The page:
by Sharon Rondeau

(May 16, 2017) — At approximately 8:13 AM EDT on Tuesday, President Donald Trump issued a tweet hinting at his reasons for firing FBI Director James Comey one week ago.

As with virtually every decision Trump has made since his inauguration on January 20, Comey’s firing was met with a media firestorm which has continued unabated, with some suggesting that Trump overstepped his authority and is attempting a “cover-up” of his campaign’s alleged ties to Russian-government operatives.

Trump has denied the allegations.

In 1993, then-President William Jefferson Clinton fired his FBI director, William R. Sessions, without the same fanfare which Trump has received.

Sen. Richard Blumenthal (D-CT) suggested that Trump’s firing of Comey has ushered in a “constitutional crisis,” while left-leaning media compared it to the discovery that President Richard M. Nixon ordered the DNC headquarters “bugged,” crimes which came to be known collectively as “Watergate.”

“I have been asking Director Comey & others, from the beginning of my administration, to find the LEAKERS in the intelligence community…..” Trump wrote on Tuesday, referring to leaks of classified information which began before he took office.

Media reports published after Comey’s dismissal but before Tuesday morning suggested Trump was frustrated with Comey for failing to provide the names of the individuals from the Obama administration who requested that U.S. citizens’ names appearing in intelligence reports be “unmasked.”

One of the individuals whose name was made public and leaked to The Washington Post and The New York Times was that of Trump’s first national security advisor, Lt. Gen. Michael Flynn (Ret), ultimately causing Flynn to tender his resignation on February 13.

Although the ellipsis in Trump’s tweet on the subject of Comey indicated that he might have intended to continue his thought as he has often done on Twitter, no additional tweets were issued from his account prior to press time at 9:01 a.m. EDT.

Earlier on Tuesday morning, in response to the media maelstrom caused by an article at The Washington Post on Monday night alleging that Trump had leaked “highly classified” information to two Russian diplomats last week, Trump tweeted:

The Post article used unnamed “current” and “former” “U.S. officials” as its alleged sources.

Some in the media, including CBS News’s White House correspondent Mark Knoller, reported that the president has the authority to declassify information if and when he chooses.

Knoller described Trump’s tweets on Russia as “leaks to the press from the intelligence community.”

Other leaks include excerpts of Trump’s initial phone calls with Australian Prime Minister Malcolm Turnbull and Mexican President Enrique Peña Nieto.

The same “intelligence community” has sat by as forgeries of government documents bearing the name of Trump’s predecessor, “Barack Hussein Obama II,” have been passed off to the American public as authentic, a claim made by a former detective who carried out a five-year investigation on the issue.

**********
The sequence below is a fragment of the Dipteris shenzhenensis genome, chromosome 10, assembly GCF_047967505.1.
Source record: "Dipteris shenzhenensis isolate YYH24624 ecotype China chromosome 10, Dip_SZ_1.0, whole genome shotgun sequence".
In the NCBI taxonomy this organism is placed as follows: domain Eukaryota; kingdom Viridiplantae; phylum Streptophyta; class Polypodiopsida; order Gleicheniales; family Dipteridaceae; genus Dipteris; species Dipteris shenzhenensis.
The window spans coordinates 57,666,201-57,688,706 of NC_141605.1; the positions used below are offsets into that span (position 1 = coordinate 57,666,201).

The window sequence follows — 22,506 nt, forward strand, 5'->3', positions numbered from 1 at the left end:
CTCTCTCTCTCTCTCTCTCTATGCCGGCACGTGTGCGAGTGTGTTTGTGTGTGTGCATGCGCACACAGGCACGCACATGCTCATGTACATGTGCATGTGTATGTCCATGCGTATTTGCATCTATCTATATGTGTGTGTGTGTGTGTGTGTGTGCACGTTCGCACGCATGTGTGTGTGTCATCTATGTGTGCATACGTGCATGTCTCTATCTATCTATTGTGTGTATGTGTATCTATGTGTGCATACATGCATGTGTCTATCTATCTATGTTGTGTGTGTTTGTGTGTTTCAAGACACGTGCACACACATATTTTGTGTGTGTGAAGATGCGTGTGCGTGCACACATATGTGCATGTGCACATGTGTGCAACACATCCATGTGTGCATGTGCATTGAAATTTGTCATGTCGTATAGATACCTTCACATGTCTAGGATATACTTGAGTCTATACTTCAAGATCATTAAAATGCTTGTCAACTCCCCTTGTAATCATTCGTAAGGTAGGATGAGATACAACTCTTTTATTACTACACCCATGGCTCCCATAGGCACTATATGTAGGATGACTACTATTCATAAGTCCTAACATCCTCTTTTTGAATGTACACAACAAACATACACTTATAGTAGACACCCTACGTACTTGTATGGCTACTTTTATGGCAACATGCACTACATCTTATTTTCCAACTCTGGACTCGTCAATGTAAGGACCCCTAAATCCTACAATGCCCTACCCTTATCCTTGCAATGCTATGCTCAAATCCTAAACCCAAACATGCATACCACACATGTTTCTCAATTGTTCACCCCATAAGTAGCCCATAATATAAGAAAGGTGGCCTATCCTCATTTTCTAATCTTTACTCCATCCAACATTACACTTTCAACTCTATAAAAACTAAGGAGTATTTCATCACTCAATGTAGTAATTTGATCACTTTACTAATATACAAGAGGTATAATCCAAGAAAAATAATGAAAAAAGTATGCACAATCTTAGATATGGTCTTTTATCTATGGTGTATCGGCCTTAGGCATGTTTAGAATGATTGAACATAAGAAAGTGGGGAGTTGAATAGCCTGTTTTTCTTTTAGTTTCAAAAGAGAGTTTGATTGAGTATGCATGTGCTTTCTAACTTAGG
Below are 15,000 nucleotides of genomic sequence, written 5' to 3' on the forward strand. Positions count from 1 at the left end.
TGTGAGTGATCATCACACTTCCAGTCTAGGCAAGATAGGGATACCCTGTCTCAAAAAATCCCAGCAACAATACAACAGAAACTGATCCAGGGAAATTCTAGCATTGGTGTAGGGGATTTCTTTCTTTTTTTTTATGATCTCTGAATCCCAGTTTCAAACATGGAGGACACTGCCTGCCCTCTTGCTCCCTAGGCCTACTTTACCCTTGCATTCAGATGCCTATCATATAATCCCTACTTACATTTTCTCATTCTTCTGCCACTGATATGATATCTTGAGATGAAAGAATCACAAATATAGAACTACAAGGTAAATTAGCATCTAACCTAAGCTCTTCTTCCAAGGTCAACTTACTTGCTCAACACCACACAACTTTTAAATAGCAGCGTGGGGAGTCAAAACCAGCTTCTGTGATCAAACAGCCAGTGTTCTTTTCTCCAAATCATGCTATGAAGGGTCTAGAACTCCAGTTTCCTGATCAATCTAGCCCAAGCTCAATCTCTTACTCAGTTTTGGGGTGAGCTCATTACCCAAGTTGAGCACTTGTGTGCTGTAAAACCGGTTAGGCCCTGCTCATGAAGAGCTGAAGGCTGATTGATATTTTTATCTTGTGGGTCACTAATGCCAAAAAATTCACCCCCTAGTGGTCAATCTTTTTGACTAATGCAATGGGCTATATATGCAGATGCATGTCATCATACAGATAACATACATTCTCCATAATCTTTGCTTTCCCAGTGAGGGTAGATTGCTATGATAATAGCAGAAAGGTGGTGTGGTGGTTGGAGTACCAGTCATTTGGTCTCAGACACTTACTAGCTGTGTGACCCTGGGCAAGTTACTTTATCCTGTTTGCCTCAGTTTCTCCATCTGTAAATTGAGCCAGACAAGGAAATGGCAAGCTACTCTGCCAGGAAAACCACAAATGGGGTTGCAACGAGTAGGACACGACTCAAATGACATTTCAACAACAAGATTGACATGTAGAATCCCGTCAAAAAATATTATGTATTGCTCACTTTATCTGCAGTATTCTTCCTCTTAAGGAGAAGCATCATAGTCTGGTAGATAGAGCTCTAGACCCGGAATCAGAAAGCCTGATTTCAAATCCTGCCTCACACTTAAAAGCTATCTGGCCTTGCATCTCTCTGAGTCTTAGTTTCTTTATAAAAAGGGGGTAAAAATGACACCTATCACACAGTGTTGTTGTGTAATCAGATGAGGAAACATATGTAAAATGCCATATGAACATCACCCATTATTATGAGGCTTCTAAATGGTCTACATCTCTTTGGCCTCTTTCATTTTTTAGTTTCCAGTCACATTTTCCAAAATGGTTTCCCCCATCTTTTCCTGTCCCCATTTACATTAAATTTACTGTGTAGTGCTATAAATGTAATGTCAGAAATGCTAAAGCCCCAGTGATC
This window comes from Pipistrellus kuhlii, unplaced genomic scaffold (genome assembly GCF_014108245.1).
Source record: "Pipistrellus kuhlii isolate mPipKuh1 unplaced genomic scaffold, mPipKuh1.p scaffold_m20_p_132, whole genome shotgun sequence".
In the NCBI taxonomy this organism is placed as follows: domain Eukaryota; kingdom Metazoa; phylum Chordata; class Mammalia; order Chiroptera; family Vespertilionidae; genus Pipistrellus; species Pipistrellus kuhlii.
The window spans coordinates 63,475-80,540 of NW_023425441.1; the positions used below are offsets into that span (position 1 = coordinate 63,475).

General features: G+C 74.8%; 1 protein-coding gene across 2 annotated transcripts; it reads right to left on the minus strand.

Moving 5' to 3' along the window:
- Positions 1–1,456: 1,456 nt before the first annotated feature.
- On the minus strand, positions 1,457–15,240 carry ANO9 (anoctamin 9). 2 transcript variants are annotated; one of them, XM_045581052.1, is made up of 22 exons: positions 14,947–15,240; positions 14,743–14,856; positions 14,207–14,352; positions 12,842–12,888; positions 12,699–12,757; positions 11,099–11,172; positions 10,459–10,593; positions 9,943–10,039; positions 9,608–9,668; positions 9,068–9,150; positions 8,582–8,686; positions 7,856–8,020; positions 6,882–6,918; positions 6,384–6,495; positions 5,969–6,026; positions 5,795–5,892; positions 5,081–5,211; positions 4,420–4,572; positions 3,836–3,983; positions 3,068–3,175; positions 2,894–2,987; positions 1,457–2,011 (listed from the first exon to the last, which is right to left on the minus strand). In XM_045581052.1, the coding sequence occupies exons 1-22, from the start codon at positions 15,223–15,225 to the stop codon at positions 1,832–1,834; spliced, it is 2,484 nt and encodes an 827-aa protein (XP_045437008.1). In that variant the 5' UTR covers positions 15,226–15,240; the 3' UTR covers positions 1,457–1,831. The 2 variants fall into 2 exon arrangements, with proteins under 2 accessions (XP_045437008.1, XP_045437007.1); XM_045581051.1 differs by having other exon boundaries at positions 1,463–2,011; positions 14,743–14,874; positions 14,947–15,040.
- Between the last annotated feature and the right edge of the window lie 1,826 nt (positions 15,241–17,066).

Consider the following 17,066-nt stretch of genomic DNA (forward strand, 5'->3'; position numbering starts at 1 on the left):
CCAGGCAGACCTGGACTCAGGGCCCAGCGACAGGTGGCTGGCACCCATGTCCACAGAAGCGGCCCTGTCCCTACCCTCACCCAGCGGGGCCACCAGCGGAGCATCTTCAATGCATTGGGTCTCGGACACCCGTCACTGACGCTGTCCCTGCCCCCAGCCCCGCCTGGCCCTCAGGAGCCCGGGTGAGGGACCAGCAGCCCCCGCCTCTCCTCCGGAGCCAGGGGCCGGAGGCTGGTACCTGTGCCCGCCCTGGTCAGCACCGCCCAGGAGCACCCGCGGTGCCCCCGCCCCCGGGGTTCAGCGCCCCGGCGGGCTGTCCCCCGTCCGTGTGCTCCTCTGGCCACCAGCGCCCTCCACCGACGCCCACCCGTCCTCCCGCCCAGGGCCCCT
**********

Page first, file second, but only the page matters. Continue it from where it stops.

Some in the media have hypothesized that “Deep State” agents have been attempting to undermine Trump’s presidency even before it began. Obama himself has urged Americans to protest Trump’s policies. Instead of returning “home” to Chicago or Hawaii, Obama and his wife are remaining in Washington, DC for the foreseeable future, ostensibly to allow their younger daughter to finish high school there.

Shortly after moving out of the White House into the rented mansion in the Kalorama section of the capital city, Obama’s former senior advisor, Valerie Jarrett, moved in.  While in office, Jarrett was said to be “the other half of Obama’s brain.”

On March 1, the UK Daily Mail reported that it was told by “a family friend” that “Obama’s goal  is to oust Trump from the presidency either by forcing his resignation or through his impeachment.”

That theme has been echoed in the U.S. media to a constant drumbeat.

Obama’s former Director of National intelligence, James Clapper, and former CIA Director John Brennan have both been critical of Trump’s policies and manner in which he conducts business.

Speculation on Tuesday included that The Washington Post published its story on Trump in order to deflect attention from breaking news about former DNC staffer Seth Conrad Rich, who was killed last summer while walking home early on a Sunday morning.

Earlier this year, WikiLeaks founder Julian Assange appeared to confirm that Rich was the source of tens of thousands of emails garnered from the DNC’s servers which showed coordination with the media on campaign coverage and a clear preference for Hillary Clinton to be the party’s nominee over Bernie Sanders.

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